As nearly as possible of the same color as his surroundings

John Phin, Industrial recipes ; a collection of useful, reliable, pratical recipes, rules, processes, methods, wrinkles and pratical hints, New York, Industrial Book Company, 1913, p. 173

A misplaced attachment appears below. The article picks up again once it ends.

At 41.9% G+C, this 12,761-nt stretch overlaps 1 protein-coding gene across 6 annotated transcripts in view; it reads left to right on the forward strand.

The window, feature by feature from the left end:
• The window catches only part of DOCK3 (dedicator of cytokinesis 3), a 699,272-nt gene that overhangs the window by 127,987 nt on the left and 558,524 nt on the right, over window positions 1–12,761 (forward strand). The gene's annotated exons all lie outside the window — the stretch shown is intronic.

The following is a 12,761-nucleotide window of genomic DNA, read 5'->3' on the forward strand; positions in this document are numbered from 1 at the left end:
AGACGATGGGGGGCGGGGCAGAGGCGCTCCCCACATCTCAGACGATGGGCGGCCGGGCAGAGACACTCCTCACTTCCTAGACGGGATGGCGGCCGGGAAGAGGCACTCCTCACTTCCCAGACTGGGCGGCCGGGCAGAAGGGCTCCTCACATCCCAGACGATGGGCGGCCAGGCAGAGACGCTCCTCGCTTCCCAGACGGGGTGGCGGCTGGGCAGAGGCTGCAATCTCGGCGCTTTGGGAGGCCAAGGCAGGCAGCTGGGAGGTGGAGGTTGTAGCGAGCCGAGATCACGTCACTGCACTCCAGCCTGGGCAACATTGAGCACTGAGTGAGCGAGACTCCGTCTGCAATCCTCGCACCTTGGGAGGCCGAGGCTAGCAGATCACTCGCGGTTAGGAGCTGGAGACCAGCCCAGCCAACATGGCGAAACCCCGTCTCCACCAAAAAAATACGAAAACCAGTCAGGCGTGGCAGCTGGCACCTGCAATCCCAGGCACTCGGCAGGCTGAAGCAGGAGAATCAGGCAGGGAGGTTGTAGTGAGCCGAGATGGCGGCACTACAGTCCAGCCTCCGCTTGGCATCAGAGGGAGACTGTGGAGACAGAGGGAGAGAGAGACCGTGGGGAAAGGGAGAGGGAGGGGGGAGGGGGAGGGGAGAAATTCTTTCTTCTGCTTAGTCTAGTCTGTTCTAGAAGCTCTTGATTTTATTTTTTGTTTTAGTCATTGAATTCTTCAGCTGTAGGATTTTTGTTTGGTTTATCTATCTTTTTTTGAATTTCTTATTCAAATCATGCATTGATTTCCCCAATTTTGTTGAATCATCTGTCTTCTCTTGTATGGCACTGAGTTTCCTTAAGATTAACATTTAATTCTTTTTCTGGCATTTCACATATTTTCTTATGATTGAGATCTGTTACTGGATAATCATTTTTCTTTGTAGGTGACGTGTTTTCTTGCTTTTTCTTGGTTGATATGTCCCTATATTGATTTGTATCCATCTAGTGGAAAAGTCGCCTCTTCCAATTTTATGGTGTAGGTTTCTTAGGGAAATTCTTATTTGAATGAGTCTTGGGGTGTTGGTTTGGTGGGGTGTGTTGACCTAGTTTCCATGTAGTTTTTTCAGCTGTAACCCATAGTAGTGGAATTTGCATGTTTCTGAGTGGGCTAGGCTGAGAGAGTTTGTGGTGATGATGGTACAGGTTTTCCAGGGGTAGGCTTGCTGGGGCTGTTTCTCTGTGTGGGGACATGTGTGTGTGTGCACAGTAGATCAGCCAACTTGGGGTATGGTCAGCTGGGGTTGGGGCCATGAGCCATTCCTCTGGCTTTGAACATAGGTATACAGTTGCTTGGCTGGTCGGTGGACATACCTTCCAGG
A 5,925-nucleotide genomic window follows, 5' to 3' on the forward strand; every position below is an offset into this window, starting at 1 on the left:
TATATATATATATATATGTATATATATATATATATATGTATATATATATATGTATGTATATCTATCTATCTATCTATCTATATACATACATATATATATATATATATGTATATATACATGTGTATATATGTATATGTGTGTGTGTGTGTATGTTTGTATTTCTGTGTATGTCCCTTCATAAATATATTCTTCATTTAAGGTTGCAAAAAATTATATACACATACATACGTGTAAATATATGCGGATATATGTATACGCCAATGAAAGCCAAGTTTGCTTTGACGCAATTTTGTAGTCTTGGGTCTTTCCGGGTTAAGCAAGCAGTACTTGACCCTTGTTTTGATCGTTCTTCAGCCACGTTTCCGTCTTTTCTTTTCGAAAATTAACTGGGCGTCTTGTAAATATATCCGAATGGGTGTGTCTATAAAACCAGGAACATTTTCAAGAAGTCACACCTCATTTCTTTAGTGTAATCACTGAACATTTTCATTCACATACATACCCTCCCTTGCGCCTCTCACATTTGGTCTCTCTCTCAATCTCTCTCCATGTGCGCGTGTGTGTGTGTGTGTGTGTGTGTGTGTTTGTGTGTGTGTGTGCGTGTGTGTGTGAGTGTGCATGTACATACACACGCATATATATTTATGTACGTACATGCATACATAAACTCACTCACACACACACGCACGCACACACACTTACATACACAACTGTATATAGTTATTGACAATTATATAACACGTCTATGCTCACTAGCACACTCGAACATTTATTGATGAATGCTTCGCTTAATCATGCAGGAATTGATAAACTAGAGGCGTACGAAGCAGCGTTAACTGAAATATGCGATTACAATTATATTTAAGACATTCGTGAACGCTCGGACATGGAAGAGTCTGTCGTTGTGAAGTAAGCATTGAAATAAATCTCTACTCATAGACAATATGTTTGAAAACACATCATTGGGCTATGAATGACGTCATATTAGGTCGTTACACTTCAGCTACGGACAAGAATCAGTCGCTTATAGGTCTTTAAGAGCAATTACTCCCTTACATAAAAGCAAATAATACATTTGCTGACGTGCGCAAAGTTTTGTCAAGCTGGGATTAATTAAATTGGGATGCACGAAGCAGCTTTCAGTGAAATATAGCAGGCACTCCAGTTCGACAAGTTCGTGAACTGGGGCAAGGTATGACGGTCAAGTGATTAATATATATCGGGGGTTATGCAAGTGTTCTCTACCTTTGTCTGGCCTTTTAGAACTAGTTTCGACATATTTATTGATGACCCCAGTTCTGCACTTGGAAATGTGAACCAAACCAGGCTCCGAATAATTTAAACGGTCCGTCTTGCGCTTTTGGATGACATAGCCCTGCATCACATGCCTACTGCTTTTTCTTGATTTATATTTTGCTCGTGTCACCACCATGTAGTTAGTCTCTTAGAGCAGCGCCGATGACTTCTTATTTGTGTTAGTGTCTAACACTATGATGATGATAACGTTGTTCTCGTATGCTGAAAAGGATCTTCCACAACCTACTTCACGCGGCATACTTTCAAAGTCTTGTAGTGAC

But of all the insect inhabitants of the pond or tank, the caddis-worms is the most curious and wonderful. This curious insect builds a little house for itself, and carries it about on its back,- enlarging its dwelling as its body increases in bulk. These dwelling, or « cases » as they are called, are formed of sticks, stones, and other material, and are designed to affors protection to the animal while in its defenseless state. But it often happens that some trout or other voracious enemy comes along and swallows not only the poor cad, but his « castle » as well. As a still further protection, therefore, the caddis-worm endeavors to escape observation by forming his house as nearly as possible of the same color as his surroundings.